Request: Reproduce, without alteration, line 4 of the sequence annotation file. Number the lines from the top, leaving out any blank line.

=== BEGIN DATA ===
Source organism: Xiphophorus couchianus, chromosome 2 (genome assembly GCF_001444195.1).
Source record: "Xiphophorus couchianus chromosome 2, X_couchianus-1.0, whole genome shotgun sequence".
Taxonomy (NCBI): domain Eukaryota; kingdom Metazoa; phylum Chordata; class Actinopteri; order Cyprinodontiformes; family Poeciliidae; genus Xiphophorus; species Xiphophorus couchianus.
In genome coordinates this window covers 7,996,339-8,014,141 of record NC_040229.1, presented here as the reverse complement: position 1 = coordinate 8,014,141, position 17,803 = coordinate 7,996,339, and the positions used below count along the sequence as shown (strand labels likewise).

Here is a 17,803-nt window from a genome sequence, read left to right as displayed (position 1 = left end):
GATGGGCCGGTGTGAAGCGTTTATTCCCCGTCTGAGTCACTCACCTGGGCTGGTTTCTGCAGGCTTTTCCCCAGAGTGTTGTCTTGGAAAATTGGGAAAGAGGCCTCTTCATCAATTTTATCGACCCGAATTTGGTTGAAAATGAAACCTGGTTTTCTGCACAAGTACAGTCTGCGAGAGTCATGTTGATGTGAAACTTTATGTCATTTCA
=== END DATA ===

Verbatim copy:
In genome coordinates this window covers 7,996,339-8,014,141 of record NC_040229.1, presented here as the reverse complement: position 1 = coordinate 8,014,141, position 17,803 = coordinate 7,996,339, and the positions used below count along the sequence as shown (strand labels likewise).